Senators air concern about attack on grid
Four U.S. senators concerned about the sabotage of Silicon Valley's power grid and phone lines last April asked federal officials on Friday if mandatory security standards are needed.
The question was contained in a letter sent to federal energy regulators by Democratic Sens. Dianne Feinstein of California, Ron Wyden of Oregon, Harry Reid of Nevada, and Al Franken of Minnesota.
They are asking if requiring power companies to comply with what are now voluntary security standards would improve grid safety.
The letter was sent days after former Federal Energy Regulatory Commission Chairman Jon Wellinghoff said the attack on the grid was an act of terrorism. The incident is under investigation by the FBI, which says it has found no indication of terrorism.
Reports: NSA collects under a third of calls
The National Security Agency collects less than 30 percent of calling data from Americans despite the agency's massive daily efforts to sweep up the bulk of U.S. phone records, two U.S. newspapers reported Friday.
Citing anonymous officials and sources, The Washington Post and The Wall Street Journal both said the NSA's phone data collection has had a steep drop-off since 2006. According to the newspapers, the government has been unable to keep pace since then with a national surge in cellphone usage and dwindling landline use by U.S. consumers.
The Post said the NSA takes in less than 30 percent of all call data; the Journal said it is about or less than 20 percent. In either case, the figures are far below the amount of phone data collected in 2006, when the government extracted nearly all of U.S. calling records.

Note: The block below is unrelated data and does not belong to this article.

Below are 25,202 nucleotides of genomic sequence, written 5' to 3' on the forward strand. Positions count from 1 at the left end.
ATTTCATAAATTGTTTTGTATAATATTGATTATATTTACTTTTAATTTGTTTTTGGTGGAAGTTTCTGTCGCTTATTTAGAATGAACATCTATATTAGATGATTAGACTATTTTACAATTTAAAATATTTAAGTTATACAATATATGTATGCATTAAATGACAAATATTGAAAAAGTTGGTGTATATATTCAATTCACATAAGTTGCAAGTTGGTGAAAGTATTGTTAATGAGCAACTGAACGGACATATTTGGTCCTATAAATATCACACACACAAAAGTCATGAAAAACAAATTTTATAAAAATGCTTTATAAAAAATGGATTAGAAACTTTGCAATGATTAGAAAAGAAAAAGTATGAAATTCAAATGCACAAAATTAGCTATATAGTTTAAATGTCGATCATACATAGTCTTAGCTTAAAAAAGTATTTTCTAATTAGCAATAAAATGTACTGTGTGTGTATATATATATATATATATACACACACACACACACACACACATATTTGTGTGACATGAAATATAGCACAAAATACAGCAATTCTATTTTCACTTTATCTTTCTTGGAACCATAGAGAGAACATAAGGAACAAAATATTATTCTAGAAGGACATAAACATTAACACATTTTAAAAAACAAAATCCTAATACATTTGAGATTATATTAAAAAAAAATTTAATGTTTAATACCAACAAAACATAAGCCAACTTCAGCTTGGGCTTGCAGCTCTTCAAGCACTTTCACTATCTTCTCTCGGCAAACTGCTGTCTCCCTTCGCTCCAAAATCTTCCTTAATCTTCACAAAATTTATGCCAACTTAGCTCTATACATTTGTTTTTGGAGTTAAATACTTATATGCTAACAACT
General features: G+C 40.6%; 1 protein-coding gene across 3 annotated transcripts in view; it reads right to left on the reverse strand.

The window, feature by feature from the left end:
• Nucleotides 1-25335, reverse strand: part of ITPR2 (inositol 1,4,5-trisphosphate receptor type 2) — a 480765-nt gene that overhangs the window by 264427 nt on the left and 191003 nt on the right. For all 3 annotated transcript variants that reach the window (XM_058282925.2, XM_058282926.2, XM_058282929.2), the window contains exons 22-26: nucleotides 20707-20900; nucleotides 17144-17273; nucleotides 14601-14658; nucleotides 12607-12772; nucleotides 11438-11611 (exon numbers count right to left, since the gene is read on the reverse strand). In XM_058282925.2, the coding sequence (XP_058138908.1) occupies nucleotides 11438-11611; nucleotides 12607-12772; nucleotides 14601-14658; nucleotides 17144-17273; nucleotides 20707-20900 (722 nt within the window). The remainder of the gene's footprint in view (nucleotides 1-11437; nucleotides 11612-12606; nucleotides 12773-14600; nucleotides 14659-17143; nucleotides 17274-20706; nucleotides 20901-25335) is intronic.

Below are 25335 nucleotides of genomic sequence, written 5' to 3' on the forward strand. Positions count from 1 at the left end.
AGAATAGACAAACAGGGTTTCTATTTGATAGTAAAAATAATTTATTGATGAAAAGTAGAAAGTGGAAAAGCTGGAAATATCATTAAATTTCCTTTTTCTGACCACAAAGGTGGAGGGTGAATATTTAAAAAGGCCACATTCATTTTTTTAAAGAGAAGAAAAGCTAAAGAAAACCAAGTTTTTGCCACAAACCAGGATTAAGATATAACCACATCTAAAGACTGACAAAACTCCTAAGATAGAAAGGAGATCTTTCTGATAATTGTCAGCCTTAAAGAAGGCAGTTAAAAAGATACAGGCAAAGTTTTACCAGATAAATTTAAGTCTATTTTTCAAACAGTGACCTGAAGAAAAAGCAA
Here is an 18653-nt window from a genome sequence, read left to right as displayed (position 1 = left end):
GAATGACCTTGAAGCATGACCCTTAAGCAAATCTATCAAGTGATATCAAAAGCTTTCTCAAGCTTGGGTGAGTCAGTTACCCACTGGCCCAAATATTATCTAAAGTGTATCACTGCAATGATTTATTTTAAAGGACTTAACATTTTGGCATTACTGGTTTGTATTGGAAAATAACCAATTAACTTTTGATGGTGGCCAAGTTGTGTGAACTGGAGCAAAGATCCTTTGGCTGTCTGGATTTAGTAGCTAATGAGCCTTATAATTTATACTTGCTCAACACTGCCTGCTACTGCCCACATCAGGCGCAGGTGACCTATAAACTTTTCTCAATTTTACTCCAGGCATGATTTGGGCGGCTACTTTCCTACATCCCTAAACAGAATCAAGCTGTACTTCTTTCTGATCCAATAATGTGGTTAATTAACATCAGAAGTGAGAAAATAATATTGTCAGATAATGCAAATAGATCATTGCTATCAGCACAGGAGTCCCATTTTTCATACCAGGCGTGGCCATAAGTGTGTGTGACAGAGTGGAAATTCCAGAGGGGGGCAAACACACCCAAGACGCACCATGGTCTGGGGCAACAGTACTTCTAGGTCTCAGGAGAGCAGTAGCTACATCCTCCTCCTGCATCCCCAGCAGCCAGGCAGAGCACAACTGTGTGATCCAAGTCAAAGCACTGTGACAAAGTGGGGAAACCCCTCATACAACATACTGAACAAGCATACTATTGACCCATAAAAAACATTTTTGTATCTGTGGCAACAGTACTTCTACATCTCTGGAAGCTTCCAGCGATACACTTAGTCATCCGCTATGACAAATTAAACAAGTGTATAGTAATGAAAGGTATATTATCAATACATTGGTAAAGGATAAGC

U.S. government nears borrowing limit
Treasury Secretary Jack Lew said Friday in a letter to lawmakers that he will run out of cash to pay the nation's bills by Feb. 27 unless Congress acts to raise the federal debt limit.
Unlike previous crises, Lew said the accounting strategies known as "extraordinary measures" will not buy him much time.
If the government has to stop borrowing, it will continue to take in money from taxes and other revenues. But its expenses are unusually large this time of year, due in part to income tax refunds, increasing the risk of default -- and financial market chaos.
More than 250,000 still without power
A small army of electricity restoration crews labored Friday to reconnect more than 250,000 customers in Pennsylvania and Maryland who lost power in an ice storm, and utility companies warned some will have to wait several more days.
The lion's share of the outages are in the Philadelphia suburbs, where many schools were closed for a third day.
Utility companies reported about 240,000 customers without power in Pennsylvania, most of them in the five-county Philadelphia area. In Maryland, service had been restored to all but about 16,000 homes and businesses.
Associated Press and Washington Post